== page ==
Znak Politechniki Warszawskiej

Warsaw is struggling with air pollution

phot. BirdEye

Scientists from the Warsaw University of Technology are developing the Warsaw Air Quality Index (WIP). It is an element of a comprehensive environment protection programme for the capital city of Warsaw, which has been announced by the end of 2016. – It should serve the residents of Warsaw as well as municipal authorities – says Artur Badyda, PhD, Eng., of the Faculty of Building Services, Hydro and Environmental Engineering of the Warsaw University of Technology, who supervises the development of the project.

Currently the data on air quality is accumulated by the Voivodeship Inspectorate of Environmental Protection. Scientists from our University are planning to act in a slightly different manner. – Among other things we want to utilise forecast models – explains Dr Badyda. – On the basis of information about the values of pollutant emissions and meteorological parameters we will be able to calculate and estimate not only the present air condition but also predict what the air is going to be like several or even a dozen hours into the future.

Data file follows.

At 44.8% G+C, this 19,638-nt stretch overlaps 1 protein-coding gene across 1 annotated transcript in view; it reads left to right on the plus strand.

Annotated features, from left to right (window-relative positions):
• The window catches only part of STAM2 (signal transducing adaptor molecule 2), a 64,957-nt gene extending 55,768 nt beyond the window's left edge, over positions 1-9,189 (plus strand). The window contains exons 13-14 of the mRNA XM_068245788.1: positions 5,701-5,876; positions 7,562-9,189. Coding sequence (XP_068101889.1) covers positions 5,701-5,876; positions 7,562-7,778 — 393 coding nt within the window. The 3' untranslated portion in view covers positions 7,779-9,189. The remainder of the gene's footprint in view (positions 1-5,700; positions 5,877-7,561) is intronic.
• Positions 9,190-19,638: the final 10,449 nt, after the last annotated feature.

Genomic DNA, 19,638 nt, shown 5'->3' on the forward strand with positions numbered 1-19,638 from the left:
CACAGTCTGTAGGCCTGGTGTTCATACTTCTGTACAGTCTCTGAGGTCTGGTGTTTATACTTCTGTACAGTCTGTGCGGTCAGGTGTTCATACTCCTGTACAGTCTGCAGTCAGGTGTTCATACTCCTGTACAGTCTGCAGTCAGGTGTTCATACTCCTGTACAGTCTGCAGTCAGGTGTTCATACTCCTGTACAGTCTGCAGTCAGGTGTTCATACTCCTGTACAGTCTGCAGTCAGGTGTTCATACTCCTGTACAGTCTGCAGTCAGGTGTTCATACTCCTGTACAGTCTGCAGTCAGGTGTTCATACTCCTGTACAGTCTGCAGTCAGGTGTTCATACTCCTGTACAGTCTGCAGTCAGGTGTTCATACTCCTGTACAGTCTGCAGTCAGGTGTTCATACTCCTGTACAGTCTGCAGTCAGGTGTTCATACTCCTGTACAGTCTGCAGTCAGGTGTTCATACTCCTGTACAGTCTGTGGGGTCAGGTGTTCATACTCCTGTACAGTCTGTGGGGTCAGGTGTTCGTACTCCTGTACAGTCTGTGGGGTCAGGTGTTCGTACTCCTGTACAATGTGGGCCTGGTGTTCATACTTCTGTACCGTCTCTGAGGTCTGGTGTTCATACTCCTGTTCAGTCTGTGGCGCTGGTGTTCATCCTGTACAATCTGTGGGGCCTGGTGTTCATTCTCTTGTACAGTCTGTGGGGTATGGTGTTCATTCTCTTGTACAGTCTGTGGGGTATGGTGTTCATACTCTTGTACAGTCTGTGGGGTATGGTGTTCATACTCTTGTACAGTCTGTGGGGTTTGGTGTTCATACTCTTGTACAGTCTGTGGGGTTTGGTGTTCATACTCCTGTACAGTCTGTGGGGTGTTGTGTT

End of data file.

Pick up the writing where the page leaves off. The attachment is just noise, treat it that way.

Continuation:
With regard to the above the city authorities will be able to react in advance, which is to mean that they will be able to undertake actions leading to limiting the emission of harmful substances and prepare appropriate announcements which will later be broadcast to the residents. Lately, when air quality became one of the most important topics in the capital and the rest of the country we have found out just how essential such a system would be.

More precise measurements